services might never be found within any current SDI platforms, even if accessing
global (e.g. GEOSS) or community (e.g. INSPIRE) infrastructures. The present work
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describes preliminary results of the main activity performed in the research project
Bolegweb [3], which is directly connected to activities performed within the
SmartOpenData [4] project. The Bolegweb project aims at the development of a
geospatial meta-search crawler to collect online accessible geospatial information (GI)
resources and harvest geospatial metadata. Deployment of a graphical user and
application programming interfaces providing access to collected resources will provide
a gateway to GI resources for users and applications at all levels of the Web with the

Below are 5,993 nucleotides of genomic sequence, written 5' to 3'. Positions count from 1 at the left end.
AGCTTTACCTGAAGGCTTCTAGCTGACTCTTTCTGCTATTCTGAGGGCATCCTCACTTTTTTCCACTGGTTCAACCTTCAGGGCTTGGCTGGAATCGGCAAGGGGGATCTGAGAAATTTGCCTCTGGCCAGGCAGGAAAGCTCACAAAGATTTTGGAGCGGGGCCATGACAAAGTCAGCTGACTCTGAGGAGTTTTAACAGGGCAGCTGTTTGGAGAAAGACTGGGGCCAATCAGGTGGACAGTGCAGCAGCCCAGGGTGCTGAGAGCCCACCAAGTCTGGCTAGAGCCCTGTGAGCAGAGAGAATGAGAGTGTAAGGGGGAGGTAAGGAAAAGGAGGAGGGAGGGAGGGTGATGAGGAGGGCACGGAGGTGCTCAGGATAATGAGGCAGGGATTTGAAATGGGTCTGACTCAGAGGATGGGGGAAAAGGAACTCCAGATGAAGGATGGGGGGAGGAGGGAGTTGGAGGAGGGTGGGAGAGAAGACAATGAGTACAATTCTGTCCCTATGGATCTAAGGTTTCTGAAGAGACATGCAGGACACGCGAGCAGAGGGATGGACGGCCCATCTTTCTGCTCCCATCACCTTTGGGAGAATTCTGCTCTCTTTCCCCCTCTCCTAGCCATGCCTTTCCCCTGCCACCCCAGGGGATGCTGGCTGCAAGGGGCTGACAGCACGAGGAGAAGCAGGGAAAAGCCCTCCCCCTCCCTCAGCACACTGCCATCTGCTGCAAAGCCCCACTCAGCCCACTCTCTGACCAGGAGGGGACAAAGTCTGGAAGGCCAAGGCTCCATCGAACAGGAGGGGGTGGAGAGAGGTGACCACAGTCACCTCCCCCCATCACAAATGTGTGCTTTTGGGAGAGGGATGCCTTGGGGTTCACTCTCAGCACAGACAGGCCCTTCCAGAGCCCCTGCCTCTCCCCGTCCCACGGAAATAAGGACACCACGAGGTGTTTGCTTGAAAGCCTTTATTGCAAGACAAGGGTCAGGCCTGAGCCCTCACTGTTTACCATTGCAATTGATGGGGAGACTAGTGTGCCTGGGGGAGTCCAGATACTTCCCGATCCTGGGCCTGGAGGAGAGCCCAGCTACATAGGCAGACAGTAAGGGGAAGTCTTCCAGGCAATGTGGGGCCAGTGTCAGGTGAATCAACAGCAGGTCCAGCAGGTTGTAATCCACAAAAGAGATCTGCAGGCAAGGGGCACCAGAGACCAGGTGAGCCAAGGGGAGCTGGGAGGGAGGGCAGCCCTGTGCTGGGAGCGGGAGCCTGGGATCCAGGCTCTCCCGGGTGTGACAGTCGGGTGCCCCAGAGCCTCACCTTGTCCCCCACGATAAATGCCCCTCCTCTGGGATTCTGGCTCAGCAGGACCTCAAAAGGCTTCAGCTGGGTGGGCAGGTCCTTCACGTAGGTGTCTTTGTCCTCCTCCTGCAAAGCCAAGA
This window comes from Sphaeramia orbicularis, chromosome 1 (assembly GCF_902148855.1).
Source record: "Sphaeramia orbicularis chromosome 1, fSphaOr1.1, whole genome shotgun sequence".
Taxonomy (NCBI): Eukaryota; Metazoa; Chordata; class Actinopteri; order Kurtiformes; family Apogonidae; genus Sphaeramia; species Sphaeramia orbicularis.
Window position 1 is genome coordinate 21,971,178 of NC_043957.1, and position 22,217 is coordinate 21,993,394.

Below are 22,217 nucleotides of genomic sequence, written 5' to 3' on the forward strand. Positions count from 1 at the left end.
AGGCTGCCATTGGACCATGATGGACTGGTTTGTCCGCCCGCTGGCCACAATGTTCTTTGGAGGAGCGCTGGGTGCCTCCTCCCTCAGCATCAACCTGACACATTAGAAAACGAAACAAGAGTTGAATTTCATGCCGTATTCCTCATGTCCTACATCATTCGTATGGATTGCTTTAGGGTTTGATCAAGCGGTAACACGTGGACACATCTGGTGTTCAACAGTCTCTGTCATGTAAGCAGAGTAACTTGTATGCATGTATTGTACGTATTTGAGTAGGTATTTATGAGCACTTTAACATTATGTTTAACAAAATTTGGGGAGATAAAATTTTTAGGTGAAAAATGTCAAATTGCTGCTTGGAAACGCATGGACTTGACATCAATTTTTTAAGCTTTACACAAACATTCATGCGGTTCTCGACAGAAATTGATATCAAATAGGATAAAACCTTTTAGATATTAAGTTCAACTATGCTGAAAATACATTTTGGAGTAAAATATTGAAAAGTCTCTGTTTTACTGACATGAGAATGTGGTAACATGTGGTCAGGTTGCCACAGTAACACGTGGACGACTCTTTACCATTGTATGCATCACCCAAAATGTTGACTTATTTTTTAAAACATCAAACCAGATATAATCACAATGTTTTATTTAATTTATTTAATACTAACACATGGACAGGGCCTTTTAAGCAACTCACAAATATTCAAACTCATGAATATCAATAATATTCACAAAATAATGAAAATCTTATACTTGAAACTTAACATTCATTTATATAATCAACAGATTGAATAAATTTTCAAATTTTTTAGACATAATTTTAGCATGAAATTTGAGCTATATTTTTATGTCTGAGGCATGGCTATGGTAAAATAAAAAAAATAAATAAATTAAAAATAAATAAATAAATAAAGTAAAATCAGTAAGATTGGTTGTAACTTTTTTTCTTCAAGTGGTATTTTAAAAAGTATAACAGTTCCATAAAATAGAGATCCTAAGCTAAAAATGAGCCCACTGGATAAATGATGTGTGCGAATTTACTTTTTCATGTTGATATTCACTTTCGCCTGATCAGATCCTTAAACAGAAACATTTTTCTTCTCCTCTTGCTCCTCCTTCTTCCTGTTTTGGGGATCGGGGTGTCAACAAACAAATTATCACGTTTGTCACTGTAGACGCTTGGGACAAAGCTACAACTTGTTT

global coverage. A methodology to discover OGC resources in the mainstream web
search engine (SE) provided by Google Inc. is described. The results summarizing the
quantitative analysis on seven types of web service interfaces defined by open standards
developed by Open Geospatial Consortium are introduced and discussed.
METHODOLOGY
A simple workflow was designed and assembled using the following steps:
(i) Multipurpose scrapper gathers OGC services’ endpoints from Google search
engine and imports the GetCapabilities URLs into crawler database (import);
(ii)
Crawler’s verification script checks availability of collected services and
extracts the service type and version (verify);
(iii)
Harvesting script collects the metadata for services and resources they operate
on in an SDI catalogue (harvest) [5].